You Were Lied To About Improvisation

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What is Improvisation?

This is a question that doesn’t get asked much. We just assume that people agree on what improvisation is.

When you are a student you will likely be asked to improvise before anyone actually gives you a clear definition of what that means. So it is understandable that so many people are confused about exactly what they’re supposed to be doing when it comes time to improvise.

So I’m going to give you the most clear definition I can. This is information that would have accelerated my own development had I known it early on, so pay attention, you’ll be glad you did.

What Improvisation is not

Let’s start with what it is not. Musical Improvisation in any style is not just making stuff up to play, even though you may have been told this at some point.

It is certainly not random finger wiggling on an instrument. And it is also not a matter of just playing the right notes over the given chord changes.

As students, you might be saying, “What?! That’s what I’ve been told a thousand times! Play the right scales and arpeggios over the chords! Now you’re telling me that’s not it?”.

Yes, sorry to tell you this, playing the right scales and arpeggios over chord changes is “technically” improvising, but it is not the version of improvisation that you are looking for or hearing on records.

Musical Improvisation is a Language

Musical Improvisation in any given style is a language and just like in a spoken language, it is not enough to just string words together that follow the rules of grammar.

For example, “Look up to millennium rumble glasses miniature book.”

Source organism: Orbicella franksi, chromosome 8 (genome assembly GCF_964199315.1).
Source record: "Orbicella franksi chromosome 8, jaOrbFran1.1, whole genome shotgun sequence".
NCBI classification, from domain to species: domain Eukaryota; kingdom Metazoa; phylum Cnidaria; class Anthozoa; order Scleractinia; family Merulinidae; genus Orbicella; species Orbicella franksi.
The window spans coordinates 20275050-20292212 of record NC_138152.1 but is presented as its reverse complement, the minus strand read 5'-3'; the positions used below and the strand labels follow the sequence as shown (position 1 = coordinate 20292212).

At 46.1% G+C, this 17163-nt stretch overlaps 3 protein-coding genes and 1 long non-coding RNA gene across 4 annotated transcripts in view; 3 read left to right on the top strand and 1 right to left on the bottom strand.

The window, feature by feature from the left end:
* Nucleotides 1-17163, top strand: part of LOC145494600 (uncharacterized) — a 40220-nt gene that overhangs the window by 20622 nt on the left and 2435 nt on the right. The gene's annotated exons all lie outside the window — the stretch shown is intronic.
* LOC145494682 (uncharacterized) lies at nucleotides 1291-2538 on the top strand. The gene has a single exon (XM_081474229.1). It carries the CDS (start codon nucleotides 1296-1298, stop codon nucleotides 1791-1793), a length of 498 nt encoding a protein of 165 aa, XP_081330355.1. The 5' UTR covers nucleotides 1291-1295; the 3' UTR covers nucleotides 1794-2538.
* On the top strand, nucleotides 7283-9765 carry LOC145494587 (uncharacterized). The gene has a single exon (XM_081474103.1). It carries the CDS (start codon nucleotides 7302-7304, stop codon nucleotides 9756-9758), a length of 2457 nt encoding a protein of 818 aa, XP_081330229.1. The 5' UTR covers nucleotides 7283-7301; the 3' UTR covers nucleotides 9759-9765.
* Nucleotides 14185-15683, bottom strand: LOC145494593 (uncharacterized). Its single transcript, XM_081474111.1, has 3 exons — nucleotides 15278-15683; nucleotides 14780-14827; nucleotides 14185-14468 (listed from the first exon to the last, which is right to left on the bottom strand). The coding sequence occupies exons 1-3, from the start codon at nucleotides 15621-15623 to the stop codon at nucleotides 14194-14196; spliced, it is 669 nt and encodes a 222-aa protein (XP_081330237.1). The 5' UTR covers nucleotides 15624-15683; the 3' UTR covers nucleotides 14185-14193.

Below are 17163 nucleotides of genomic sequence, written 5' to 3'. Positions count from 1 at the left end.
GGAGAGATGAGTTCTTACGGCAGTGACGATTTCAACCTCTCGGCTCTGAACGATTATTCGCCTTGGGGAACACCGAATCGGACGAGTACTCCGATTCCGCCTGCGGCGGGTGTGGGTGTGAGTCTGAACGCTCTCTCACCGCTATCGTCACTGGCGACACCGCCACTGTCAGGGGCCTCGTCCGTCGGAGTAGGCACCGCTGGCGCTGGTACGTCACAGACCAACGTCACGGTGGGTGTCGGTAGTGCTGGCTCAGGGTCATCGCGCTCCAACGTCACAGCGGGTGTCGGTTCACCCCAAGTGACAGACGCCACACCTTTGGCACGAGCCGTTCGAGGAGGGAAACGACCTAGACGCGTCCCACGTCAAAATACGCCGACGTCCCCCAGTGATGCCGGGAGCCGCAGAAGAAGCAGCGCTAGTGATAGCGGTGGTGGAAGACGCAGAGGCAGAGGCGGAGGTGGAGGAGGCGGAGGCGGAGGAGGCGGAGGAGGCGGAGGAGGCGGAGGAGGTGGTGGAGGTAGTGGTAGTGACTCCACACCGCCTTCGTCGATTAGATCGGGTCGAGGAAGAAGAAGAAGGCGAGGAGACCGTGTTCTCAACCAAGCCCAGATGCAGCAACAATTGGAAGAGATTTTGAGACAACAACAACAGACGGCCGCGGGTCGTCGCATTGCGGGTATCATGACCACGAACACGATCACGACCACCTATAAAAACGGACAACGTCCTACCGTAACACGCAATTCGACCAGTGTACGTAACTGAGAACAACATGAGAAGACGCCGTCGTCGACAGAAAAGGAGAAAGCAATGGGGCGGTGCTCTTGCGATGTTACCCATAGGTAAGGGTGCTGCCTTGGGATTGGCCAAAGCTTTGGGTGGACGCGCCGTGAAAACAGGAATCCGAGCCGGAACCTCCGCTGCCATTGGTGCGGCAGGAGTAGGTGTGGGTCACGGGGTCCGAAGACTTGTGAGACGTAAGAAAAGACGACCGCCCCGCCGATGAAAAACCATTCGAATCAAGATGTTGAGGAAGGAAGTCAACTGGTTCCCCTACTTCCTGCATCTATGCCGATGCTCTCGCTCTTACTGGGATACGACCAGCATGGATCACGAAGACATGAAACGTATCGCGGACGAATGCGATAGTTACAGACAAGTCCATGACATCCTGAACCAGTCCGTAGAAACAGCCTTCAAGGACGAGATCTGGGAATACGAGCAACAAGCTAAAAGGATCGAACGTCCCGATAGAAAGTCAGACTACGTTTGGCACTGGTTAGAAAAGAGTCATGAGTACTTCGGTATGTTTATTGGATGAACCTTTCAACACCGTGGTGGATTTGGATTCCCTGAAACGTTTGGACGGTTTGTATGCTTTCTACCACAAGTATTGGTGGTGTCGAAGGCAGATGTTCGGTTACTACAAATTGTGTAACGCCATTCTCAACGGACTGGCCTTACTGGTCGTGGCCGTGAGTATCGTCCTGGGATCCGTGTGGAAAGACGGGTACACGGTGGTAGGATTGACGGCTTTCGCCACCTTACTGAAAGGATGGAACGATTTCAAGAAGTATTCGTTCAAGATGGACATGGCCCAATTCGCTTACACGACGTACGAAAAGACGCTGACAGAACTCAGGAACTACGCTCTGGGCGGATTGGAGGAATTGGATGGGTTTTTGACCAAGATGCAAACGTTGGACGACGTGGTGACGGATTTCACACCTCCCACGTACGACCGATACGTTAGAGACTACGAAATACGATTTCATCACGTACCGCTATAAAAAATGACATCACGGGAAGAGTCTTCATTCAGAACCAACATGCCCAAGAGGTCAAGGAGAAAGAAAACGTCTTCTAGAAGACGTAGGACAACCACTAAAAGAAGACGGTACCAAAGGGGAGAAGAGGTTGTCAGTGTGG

That is a sentence I made up using random words and objects that I can see on my desk. It’s meaningless.

If I were to communicate using phrases like that one, it would be boring and weird. Nobody would pay any attention to what I was saying nor would they remember anything I said.

Even though I followed the rules of grammar and spoke clearly, it doesn’t work.

Now when you are improvising music and merely following the rules by playing the right notes over the chords, you will get the same results. What you play will sound boring, nobody will pay attention to you, and they won’t remember anything you played.

Musical Language

When you hear great musical improvisors it’s important to recognize that they are not just making stuff up and following the rules of harmony.

Good improvisation sounds good to us, when it has familiar patterns and phrases that we can understand as a musical language.

There are ways of speaking music that are universally understood by everyone. Language and vocabulary that comes out of the blues for example is universal, everyone knows what you are saying when you communicate with the blues.

Simple diatonic melodies like the ones found in nursery rhymes and popular music are also universal and easily understood by everyone.

There are types of music that use more sophisticated language and vocabulary that are not as accessible or universally understood by the masses. Take bebop or some modern classical music for examples. These require a more developed ear in the same way that some poets and writers may be difficult for most people to get into.

So musical improvisation is speaking a musical language.

When you improvise, you want to be communicating with your audience using vocabulary that they will understand. There are infinite ways to do this and in the process you will be showing off your beautiful sound, sense of rhythm, technique and creativity.

But How do I Learn This Musical Vocabulary?